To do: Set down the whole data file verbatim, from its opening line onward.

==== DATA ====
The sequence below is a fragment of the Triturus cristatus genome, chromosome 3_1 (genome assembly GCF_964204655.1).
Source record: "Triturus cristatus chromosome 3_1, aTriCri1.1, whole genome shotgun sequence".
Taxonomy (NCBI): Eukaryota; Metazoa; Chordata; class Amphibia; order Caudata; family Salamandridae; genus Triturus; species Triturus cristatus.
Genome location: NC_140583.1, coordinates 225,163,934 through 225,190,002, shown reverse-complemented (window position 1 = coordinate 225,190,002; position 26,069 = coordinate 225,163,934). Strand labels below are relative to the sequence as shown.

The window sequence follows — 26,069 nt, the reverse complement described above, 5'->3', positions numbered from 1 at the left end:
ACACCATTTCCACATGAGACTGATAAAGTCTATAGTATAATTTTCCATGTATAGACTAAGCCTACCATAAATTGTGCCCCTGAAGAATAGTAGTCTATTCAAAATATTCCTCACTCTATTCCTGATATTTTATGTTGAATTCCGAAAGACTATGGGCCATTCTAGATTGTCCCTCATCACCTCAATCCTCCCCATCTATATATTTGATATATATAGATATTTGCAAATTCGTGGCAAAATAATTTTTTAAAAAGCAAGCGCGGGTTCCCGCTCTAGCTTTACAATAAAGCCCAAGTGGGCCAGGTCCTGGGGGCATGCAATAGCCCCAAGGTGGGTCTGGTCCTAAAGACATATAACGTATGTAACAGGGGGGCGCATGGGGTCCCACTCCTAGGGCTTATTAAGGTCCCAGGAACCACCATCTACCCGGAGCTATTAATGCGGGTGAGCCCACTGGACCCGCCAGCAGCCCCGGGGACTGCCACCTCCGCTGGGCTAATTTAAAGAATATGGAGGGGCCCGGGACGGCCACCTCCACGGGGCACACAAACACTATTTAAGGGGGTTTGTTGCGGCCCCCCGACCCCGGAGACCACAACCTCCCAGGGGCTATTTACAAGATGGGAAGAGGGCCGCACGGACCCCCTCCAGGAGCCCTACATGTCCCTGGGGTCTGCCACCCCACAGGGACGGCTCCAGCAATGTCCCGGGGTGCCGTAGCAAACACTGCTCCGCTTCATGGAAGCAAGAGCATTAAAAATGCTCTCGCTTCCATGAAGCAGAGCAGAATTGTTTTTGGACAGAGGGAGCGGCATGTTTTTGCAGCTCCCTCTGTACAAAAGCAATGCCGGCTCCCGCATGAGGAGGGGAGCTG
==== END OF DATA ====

The sequence below is a fragment of the Triturus cristatus genome, chromosome 3_1 (genome assembly GCF_964204655.1).
Source record: "Triturus cristatus chromosome 3_1, aTriCri1.1, whole genome shotgun sequence".
Taxonomy (NCBI): Eukaryota; Metazoa; Chordata; class Amphibia; order Caudata; family Salamandridae; genus Triturus; species Triturus cristatus.
Genome location: NC_140583.1, coordinates 225,163,934 through 225,190,002, shown reverse-complemented (window position 1 = coordinate 225,190,002; position 26,069 = coordinate 225,163,934). Strand labels below are relative to the sequence as shown.

The window sequence follows — 26,069 nt, the reverse complement described above, 5'->3', positions numbered from 1 at the left end:
ACACCATTTCCACATGAGACTGATAAAGTCTATAGTATAATTTTCCATGTATAGACTAAGCCTACCATAAATTGTGCCCCTGAAGAATAGTAGTCTATTCAAAATATTCCTCACTCTATTCCTGATATTTTATGTTGAATTCCGAAAGACTATGGGCCATTCTAGATTGTCCCTCATCACCTCAATCCTCCCCATCTATATATTTGATATATATAGATATTTGCAAATTCGTGGCAAAATAATTTTTTAAAAAGCAAGCGCGGGTTCCCGCTCTAGCTTTACAATAAAGCCCAAGTGGGCCAGGTCCTGGGGGCATGCAATAGCCCCAAGGTGGGTCTGGTCCTAAAGACATATAACGTATGTAACAGGGGGGCGCATGGGGTCCCACTCCTAGGGCTTATTAAGGTCCCAGGAACCACCATCTACCCGGAGCTATTAATGCGGGTGAGCCCACTGGACCCGCCAGCAGCCCCGGGGACTGCCACCTCCGCTGGGCTAATTTAAAGAATATGGAGGGGCCCGGGACGGCCACCTCCACGGGGCACACAAACACTATTTAAGGGGGTTTGTTGCGGCCCCCCGACCCCGGAGACCACAACCTCCCAGGGGCTATTTACAAGATGGGAAGAGGGCCGCACGGACCCCCTCCAGGAGCCCTACATGTCCCTGGGGTCTGCCACCCCACAGGGACGGCTCCAGCAATGTCCCGGGGTGCCGTAGCAAACACTGCTCCGCTTCATGGAAGCAAGAGCATTAAAAATGCTCTCGCTTCCATGAAGCAGAGCAGAATTGTTTTTGGACAGAGGGAGCGGCATGTTTTTGCAGCTCCCTCTGTACAAAAGCAATGCCGGCTCCCGCATGAGGAGGGGAGCTG